Despite increasing family studies research on same-sex cohabiters and families, the literature is virtually devoid of transgender and transsexual families. To bridge this gap, I present qualitative research narratives on household labor and emotion work from 50 women partners of transgender and transsexual men. Contrary to much literature on "same-sex" couples, the division of household labor and emotion work within these contemporary families cannot simply be described as egalitarian. Further, although the forms of emotion work and "gender strategies," "family myths," and "accounts" with which womenpartners of trans men engage resonate with those from women in (non-trans) heterosexual and lesbian couples, they are also distinct, highlighting tensions among personal agency, politics, and structural inequalities in family life.
Key Words: bisexual, cohabitation, emotion work, families and work, family diversity, family structure, gay, housework/division of labor, lesbian, method, qualitative research, transgender, unpaid family work.
In 2002, a Special Status Committee convened by the Council of the American Sociological Association remarked on the discipline's "deafening silence" regarding scholarship on transgender issues and lives. Since this time, published scholarship on transgender and transsexual individuals has slowly become more common (e.g., Dozier, 2005; Girschick, 2008; Hiñes, 2006; Rubin, 2004; Schilt, 2006; Shapiro, 2004). As focus on transgender and transsexual individuals emerges in sociology, partners of transgender and transsexual individuals have not yet appeared as intelligible subjects within published sociological research. To begin addressing this silence, I present research on the shifting nature of contemporary families and family work - expanding sociological knowledge of (non-trans) heterosexual, lesbian, and gay cohabiters and families to include cohabiters and families comprised of transgender and transsexual men (henceforth referred to as "trans men") and their non-trans women partners (henceforth referred to as "women").
Transgender individuals, communities, populations, and families are quite diverse and nonmonolithic. As such, I chose to focus on constituents from one particular type of trans family configuration or form (women partners of trans men) because my aims and intention were to establish substantive knowledge on a particular population. Women partners of trans men were chosen as the subjects for this study because of their relative absence across the academic, professional, biographical, and autobiographical literatures. Further, this study focused on non-trans women because this group comprises the largest demographic of partners of trans men (Chivers & Bailey, 2000; Devor, 1993; Lewins, 2002).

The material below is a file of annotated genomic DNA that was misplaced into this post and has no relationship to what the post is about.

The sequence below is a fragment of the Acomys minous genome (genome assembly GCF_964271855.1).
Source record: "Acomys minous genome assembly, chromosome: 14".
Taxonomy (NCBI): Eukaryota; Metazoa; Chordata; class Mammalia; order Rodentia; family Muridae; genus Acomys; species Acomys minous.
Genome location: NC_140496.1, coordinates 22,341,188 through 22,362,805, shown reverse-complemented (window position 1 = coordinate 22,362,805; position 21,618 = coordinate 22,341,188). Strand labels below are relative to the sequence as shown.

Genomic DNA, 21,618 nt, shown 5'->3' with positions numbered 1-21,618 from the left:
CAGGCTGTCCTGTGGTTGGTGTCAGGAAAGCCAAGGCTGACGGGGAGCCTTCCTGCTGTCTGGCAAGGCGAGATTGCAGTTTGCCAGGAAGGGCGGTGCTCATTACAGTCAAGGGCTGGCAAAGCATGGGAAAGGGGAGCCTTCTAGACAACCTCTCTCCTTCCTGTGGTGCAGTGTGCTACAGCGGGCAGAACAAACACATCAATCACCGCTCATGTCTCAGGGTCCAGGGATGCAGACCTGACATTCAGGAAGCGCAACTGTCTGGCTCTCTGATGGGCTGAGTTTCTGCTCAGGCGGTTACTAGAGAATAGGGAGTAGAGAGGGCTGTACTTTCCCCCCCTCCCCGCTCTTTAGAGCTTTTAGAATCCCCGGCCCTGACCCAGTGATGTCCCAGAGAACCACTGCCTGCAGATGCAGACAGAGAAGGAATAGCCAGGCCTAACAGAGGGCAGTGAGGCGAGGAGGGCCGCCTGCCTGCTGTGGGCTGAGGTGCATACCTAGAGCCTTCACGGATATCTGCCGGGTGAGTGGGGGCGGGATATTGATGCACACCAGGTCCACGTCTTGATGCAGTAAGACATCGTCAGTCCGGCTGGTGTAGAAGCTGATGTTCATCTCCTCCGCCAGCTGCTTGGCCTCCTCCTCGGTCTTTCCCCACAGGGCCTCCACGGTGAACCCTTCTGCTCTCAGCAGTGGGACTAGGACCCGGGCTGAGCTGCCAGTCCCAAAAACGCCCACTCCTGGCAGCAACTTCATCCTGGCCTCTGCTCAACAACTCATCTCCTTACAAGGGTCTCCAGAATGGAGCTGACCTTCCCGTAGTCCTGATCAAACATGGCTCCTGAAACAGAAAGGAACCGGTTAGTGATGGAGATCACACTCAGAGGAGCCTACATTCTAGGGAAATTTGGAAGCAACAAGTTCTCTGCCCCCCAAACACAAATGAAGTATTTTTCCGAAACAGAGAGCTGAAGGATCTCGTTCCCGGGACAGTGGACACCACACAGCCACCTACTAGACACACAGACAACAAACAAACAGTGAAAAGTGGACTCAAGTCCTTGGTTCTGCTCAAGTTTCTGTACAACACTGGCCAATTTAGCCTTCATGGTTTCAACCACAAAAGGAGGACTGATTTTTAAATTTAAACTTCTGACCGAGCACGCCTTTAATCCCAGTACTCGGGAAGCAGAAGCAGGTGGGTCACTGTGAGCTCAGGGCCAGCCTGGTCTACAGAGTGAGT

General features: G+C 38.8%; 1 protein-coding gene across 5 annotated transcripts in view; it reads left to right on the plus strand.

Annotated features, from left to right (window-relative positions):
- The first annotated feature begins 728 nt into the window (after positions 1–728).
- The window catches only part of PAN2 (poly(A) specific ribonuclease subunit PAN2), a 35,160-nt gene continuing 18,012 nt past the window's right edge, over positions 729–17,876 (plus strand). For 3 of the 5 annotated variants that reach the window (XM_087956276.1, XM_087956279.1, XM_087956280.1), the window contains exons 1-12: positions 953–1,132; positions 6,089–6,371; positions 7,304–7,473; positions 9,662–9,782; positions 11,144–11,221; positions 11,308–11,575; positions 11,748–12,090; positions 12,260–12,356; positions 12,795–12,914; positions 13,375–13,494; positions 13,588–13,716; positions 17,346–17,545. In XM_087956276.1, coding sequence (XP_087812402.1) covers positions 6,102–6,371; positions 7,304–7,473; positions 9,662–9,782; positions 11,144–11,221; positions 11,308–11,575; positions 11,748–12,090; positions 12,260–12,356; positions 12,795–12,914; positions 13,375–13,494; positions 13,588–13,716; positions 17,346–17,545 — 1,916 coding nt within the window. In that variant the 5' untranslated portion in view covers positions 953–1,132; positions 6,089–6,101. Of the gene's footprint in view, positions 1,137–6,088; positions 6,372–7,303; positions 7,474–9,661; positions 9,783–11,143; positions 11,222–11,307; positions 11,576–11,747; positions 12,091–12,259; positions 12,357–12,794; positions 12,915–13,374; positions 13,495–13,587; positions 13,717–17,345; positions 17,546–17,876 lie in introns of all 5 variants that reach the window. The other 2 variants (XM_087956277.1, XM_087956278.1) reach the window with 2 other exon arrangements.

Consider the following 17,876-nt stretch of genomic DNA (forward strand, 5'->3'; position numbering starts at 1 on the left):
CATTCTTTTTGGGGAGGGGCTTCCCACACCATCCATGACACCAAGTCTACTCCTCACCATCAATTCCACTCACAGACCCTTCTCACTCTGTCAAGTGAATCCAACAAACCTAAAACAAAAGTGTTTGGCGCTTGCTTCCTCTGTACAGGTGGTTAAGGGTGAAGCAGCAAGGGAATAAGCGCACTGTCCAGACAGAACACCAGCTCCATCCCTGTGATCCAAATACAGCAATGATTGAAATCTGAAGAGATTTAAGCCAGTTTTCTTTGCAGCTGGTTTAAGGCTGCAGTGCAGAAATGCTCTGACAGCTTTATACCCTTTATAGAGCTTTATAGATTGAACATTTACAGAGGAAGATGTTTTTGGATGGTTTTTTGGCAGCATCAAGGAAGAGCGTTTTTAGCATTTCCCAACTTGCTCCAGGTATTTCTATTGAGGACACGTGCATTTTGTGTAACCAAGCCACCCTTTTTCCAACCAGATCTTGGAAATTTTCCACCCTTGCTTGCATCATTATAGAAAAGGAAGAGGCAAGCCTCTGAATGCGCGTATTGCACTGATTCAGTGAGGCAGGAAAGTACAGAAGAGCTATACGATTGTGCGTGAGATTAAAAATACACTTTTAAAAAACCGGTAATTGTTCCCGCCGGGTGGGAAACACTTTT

To date, no nationally representative, peerreviewed data source exists on the lifetime prevalence and growth trends of transgenderism and transsexualism. As such, accurately ascertaining the size and growth of these populations remains difficult at best. Nonetheless, a sociological approach to estimating significance and growth of these communities may usefully include consideration of other social parameters such as media representation and visibility. Once confined almost exclusively to sensationalistic portrayals on television talk shows such as Jerry Springer (as chronicled by Gamson, 1 998), trans lives and realities are now receiving more serious media depiction and consideration than ever before. The lives of transgender individuals are depicted in films and documentaries such as Boys Don 't Cry (1999), Normal (2003), Soldier's Girl (2003), Transamerica (2005), and TransGeneration (2005).
Over the past 2 years alone, trans individuals and families were featured on three episodes of The Oprah Winfrey Show (air dates on May 15, 2007, October 12, 2007, and April 3, 2008), which reaches an estimated 49 million viewers per week in the United States and is broadcast to 117 countries worldwide (HARPO Studios, 2008). …